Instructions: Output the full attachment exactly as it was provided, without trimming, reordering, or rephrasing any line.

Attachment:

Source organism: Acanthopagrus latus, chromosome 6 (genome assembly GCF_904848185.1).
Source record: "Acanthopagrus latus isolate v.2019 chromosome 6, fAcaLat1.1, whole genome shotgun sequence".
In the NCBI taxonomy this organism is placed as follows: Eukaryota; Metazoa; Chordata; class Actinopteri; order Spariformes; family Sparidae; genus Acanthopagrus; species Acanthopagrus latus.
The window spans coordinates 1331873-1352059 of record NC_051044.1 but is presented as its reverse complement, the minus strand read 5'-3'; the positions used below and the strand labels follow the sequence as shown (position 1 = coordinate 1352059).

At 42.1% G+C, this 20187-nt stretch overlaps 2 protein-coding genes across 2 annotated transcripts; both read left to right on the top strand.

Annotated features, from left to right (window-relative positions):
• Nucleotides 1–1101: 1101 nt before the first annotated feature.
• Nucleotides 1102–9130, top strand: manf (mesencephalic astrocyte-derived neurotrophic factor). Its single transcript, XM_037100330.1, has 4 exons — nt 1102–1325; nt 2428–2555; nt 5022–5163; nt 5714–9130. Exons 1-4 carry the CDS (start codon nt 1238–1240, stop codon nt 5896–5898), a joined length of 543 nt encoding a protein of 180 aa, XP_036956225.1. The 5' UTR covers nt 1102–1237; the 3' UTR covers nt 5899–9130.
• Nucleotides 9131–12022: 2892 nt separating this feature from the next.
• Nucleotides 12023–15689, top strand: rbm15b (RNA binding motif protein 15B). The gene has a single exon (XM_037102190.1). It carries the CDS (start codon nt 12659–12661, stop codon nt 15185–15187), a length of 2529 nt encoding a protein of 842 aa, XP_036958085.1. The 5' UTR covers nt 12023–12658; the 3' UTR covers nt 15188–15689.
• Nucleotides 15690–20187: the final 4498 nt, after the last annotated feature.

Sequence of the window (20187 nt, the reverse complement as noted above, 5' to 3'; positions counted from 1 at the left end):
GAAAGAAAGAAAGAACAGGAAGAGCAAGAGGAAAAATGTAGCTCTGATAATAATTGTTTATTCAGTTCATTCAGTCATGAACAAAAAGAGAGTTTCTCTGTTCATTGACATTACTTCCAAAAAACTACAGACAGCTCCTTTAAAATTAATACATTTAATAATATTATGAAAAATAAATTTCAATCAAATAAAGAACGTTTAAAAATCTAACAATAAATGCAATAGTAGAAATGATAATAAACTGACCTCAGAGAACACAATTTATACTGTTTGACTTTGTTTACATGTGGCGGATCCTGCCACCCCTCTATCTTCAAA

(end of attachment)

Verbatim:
Source organism: Acanthopagrus latus, chromosome 6 (genome assembly GCF_904848185.1).
Source record: "Acanthopagrus latus isolate v.2019 chromosome 6, fAcaLat1.1, whole genome shotgun sequence".
In the NCBI taxonomy this organism is placed as follows: Eukaryota; Metazoa; Chordata; class Actinopteri; order Spariformes; family Sparidae; genus Acanthopagrus; species Acanthopagrus latus.
The window spans coordinates 1331873-1352059 of record NC_051044.1 but is presented as its reverse complement, the minus strand read 5'-3'; the positions used below and the strand labels follow the sequence as shown (position 1 = coordinate 1352059).

At 42.1% G+C, this 20187-nt stretch overlaps 2 protein-coding genes across 2 annotated transcripts; both read left to right on the top strand.

Annotated features, from left to right (window-relative positions):
• Nucleotides 1–1101: 1101 nt before the first annotated feature.
• Nucleotides 1102–9130, top strand: manf (mesencephalic astrocyte-derived neurotrophic factor). Its single transcript, XM_037100330.1, has 4 exons — nt 1102–1325; nt 2428–2555; nt 5022–5163; nt 5714–9130. Exons 1-4 carry the CDS (start codon nt 1238–1240, stop codon nt 5896–5898), a joined length of 543 nt encoding a protein of 180 aa, XP_036956225.1. The 5' UTR covers nt 1102–1237; the 3' UTR covers nt 5899–9130.
• Nucleotides 9131–12022: 2892 nt separating this feature from the next.
• Nucleotides 12023–15689, top strand: rbm15b (RNA binding motif protein 15B). The gene has a single exon (XM_037102190.1). It carries the CDS (start codon nt 12659–12661, stop codon nt 15185–15187), a length of 2529 nt encoding a protein of 842 aa, XP_036958085.1. The 5' UTR covers nt 12023–12658; the 3' UTR covers nt 15188–15689.
• Nucleotides 15690–20187: the final 4498 nt, after the last annotated feature.

Sequence of the window (20187 nt, the reverse complement as noted above, 5' to 3'; positions counted from 1 at the left end):
GAAAGAAAGAAAGAACAGGAAGAGCAAGAGGAAAAATGTAGCTCTGATAATAATTGTTTATTCAGTTCATTCAGTCATGAACAAAAAGAGAGTTTCTCTGTTCATTGACATTACTTCCAAAAAACTACAGACAGCTCCTTTAAAATTAATACATTTAATAATATTATGAAAAATAAATTTCAATCAAATAAAGAACGTTTAAAAATCTAACAATAAATGCAATAGTAGAAATGATAATAAACTGACCTCAGAGAACACAATTTATACTGTTTGACTTTGTTTACATGTGGCGGATCCTGCCACCCCTCTATCTTCAAA